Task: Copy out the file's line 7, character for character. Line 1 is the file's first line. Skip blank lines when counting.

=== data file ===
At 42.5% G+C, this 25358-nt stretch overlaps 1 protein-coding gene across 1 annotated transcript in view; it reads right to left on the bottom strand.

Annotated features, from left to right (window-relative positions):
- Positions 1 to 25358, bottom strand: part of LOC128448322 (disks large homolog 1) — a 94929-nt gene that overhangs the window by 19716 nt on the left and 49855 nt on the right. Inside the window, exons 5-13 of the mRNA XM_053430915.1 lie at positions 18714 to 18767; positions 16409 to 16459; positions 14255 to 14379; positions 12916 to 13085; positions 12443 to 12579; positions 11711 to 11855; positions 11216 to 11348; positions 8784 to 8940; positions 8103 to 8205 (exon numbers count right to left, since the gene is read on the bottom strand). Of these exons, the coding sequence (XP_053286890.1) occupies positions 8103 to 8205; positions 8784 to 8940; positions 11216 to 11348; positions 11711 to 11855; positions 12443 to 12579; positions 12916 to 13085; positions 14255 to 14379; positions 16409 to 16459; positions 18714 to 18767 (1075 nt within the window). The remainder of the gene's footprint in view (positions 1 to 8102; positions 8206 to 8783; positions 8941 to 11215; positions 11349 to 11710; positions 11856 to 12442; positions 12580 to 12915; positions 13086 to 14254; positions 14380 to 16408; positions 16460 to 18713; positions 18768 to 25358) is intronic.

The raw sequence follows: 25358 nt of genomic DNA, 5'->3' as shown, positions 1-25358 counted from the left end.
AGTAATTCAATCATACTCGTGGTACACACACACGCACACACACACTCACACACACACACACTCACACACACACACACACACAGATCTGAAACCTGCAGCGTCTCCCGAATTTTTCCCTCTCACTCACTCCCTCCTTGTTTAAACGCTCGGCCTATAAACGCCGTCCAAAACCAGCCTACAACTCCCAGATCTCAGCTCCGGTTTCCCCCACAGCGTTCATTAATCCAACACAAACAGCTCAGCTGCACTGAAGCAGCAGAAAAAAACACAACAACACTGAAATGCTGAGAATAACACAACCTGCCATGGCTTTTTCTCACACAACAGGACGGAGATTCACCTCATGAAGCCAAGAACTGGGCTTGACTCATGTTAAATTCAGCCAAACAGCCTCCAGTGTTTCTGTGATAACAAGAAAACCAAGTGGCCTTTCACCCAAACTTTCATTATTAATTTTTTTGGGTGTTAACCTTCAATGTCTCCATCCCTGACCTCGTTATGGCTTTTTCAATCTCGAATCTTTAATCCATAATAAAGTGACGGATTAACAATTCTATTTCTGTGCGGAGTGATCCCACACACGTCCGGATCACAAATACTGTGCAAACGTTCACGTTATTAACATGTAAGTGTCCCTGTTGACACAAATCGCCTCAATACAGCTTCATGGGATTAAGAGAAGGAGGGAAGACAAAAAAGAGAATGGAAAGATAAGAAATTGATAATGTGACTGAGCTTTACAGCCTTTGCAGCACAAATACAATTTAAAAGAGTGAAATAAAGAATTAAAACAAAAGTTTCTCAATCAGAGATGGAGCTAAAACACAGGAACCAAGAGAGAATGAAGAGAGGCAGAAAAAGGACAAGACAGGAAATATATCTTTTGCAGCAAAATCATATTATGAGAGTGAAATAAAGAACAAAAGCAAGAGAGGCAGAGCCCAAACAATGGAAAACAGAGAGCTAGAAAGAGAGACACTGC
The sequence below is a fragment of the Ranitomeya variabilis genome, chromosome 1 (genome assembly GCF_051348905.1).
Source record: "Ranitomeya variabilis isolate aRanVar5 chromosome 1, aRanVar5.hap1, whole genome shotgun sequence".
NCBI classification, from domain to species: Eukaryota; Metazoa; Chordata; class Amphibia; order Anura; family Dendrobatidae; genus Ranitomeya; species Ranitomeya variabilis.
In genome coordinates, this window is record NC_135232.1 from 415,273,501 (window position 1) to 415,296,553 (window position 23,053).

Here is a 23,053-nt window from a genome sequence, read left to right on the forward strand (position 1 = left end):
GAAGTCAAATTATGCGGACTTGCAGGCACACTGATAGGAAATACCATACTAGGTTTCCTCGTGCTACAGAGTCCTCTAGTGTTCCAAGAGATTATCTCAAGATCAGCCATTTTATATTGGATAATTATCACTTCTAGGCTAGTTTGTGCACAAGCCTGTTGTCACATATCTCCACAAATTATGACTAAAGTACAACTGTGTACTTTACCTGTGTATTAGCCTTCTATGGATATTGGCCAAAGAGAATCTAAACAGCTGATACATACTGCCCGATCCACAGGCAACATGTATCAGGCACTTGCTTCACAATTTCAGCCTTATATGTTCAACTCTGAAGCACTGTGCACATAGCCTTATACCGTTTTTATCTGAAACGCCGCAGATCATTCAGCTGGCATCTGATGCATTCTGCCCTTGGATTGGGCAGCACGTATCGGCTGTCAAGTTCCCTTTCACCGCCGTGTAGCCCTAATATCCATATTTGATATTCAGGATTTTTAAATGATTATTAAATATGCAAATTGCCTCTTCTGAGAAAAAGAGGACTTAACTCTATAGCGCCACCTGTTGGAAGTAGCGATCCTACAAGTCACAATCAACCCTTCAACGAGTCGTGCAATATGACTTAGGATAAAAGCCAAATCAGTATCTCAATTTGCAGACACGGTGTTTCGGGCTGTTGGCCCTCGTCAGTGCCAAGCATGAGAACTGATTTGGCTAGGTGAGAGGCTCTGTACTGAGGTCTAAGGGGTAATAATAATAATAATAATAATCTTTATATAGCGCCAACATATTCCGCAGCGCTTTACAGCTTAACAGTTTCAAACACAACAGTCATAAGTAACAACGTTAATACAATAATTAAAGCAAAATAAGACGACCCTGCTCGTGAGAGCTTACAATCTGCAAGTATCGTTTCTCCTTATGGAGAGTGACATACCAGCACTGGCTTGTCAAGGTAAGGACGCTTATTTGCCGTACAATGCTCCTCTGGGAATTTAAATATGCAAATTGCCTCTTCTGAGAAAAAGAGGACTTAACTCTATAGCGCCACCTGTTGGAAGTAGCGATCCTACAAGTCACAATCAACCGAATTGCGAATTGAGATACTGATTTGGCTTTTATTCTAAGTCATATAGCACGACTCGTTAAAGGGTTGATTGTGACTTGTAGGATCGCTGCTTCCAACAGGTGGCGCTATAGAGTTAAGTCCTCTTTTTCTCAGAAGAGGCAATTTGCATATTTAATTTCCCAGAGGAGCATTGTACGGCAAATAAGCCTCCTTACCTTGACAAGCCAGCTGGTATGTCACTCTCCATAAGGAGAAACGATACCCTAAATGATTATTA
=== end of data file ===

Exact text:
Source record: "Ranitomeya variabilis isolate aRanVar5 chromosome 1, aRanVar5.hap1, whole genome shotgun sequence".